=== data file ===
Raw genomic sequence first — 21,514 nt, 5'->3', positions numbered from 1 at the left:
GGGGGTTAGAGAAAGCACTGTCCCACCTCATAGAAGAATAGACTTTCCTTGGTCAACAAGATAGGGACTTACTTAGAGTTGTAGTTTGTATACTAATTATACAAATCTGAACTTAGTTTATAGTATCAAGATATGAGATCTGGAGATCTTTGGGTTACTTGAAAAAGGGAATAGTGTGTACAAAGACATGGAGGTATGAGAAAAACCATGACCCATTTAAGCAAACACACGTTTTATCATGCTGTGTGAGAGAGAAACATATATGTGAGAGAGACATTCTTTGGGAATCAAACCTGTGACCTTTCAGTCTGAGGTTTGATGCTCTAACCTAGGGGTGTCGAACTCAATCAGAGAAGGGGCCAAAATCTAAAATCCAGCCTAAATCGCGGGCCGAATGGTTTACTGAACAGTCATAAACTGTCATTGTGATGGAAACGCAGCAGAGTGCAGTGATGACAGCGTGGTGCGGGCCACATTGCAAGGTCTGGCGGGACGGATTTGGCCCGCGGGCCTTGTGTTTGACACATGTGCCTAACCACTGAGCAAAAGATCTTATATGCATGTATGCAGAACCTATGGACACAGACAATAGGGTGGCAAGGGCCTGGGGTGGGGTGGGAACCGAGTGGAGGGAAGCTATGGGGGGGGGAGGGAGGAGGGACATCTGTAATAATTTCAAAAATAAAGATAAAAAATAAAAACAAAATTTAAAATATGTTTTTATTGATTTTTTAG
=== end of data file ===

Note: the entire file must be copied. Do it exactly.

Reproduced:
Raw genomic sequence first — 21,514 nt, 5'->3', positions numbered from 1 at the left:
GGGGGTTAGAGAAAGCACTGTCCCACCTCATAGAAGAATAGACTTTCCTTGGTCAACAAGATAGGGACTTACTTAGAGTTGTAGTTTGTATACTAATTATACAAATCTGAACTTAGTTTATAGTATCAAGATATGAGATCTGGAGATCTTTGGGTTACTTGAAAAAGGGAATAGTGTGTACAAAGACATGGAGGTATGAGAAAAACCATGACCCATTTAAGCAAACACACGTTTTATCATGCTGTGTGAGAGAGAAACATATATGTGAGAGAGACATTCTTTGGGAATCAAACCTGTGACCTTTCAGTCTGAGGTTTGATGCTCTAACCTAGGGGTGTCGAACTCAATCAGAGAAGGGGCCAAAATCTAAAATCCAGCCTAAATCGCGGGCCGAATGGTTTACTGAACAGTCATAAACTGTCATTGTGATGGAAACGCAGCAGAGTGCAGTGATGACAGCGTGGTGCGGGCCACATTGCAAGGTCTGGCGGGACGGATTTGGCCCGCGGGCCTTGTGTTTGACACATGTGCCTAACCACTGAGCAAAAGATCTTATATGCATGTATGCAGAACCTATGGACACAGACAATAGGGTGGCAAGGGCCTGGGGTGGGGTGGGAACCGAGTGGAGGGAAGCTATGGGGGGGGGAGGGAGGAGGGACATCTGTAATAATTTCAAAAATAAAGATAAAAAATAAAAACAAAATTTAAAATATGTTTTTATTGATTTTTTAG